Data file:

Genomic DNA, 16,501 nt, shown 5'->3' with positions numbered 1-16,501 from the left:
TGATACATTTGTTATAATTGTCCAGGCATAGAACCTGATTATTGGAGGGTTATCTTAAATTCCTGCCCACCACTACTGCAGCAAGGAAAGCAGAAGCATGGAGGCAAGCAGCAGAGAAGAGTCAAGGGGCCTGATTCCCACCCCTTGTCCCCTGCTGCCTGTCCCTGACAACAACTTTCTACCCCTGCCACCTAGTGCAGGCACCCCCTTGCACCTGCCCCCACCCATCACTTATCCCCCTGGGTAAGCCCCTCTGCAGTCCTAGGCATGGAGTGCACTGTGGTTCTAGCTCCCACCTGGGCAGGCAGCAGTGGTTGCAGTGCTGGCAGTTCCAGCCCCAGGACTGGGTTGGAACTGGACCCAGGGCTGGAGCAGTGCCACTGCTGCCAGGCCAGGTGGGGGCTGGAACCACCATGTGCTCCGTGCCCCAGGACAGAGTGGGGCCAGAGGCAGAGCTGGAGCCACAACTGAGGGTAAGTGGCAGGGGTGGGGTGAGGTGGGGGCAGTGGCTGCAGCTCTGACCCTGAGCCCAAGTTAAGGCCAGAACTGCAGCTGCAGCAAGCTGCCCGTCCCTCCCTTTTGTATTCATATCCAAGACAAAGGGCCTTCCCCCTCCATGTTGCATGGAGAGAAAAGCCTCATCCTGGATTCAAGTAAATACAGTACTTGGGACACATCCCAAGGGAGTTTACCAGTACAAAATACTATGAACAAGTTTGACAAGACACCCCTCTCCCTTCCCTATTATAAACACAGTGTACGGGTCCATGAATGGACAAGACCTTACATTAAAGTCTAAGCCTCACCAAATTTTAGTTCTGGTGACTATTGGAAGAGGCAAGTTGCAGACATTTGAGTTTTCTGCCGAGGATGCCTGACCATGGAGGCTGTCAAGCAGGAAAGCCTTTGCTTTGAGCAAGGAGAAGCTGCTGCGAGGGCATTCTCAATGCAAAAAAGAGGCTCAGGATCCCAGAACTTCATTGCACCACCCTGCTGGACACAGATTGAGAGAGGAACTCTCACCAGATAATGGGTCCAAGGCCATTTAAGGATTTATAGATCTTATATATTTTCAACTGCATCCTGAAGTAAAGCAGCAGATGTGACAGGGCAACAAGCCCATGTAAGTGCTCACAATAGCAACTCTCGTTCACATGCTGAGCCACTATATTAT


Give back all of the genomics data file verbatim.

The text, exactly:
Genomic DNA, 16,501 nt, shown 5'->3' with positions numbered 1-16,501 from the left:
TGATACATTTGTTATAATTGTCCAGGCATAGAACCTGATTATTGGAGGGTTATCTTAAATTCCTGCCCACCACTACTGCAGCAAGGAAAGCAGAAGCATGGAGGCAAGCAGCAGAGAAGAGTCAAGGGGCCTGATTCCCACCCCTTGTCCCCTGCTGCCTGTCCCTGACAACAACTTTCTACCCCTGCCACCTAGTGCAGGCACCCCCTTGCACCTGCCCCCACCCATCACTTATCCCCCTGGGTAAGCCCCTCTGCAGTCCTAGGCATGGAGTGCACTGTGGTTCTAGCTCCCACCTGGGCAGGCAGCAGTGGTTGCAGTGCTGGCAGTTCCAGCCCCAGGACTGGGTTGGAACTGGACCCAGGGCTGGAGCAGTGCCACTGCTGCCAGGCCAGGTGGGGGCTGGAACCACCATGTGCTCCGTGCCCCAGGACAGAGTGGGGCCAGAGGCAGAGCTGGAGCCACAACTGAGGGTAAGTGGCAGGGGTGGGGTGAGGTGGGGGCAGTGGCTGCAGCTCTGACCCTGAGCCCAAGTTAAGGCCAGAACTGCAGCTGCAGCAAGCTGCCCGTCCCTCCCTTTTGTATTCATATCCAAGACAAAGGGCCTTCCCCCTCCATGTTGCATGGAGAGAAAAGCCTCATCCTGGATTCAAGTAAATACAGTACTTGGGACACATCCCAAGGGAGTTTACCAGTACAAAATACTATGAACAAGTTTGACAAGACACCCCTCTCCCTTCCCTATTATAAACACAGTGTACGGGTCCATGAATGGACAAGACCTTACATTAAAGTCTAAGCCTCACCAAATTTTAGTTCTGGTGACTATTGGAAGAGGCAAGTTGCAGACATTTGAGTTTTCTGCCGAGGATGCCTGACCATGGAGGCTGTCAAGCAGGAAAGCCTTTGCTTTGAGCAAGGAGAAGCTGCTGCGAGGGCATTCTCAATGCAAAAAAGAGGCTCAGGATCCCAGAACTTCATTGCACCACCCTGCTGGACACAGATTGAGAGAGGAACTCTCACCAGATAATGGGTCCAAGGCCATTTAAGGATTTATAGATCTTATATATTTTCAACTGCATCCTGAAGTAAAGCAGCAGATGTGACAGGGCAACAAGCCCATGTAAGTGCTCACAATAGCAACTCTCGTTCACATGCTGAGCCACTATATTAT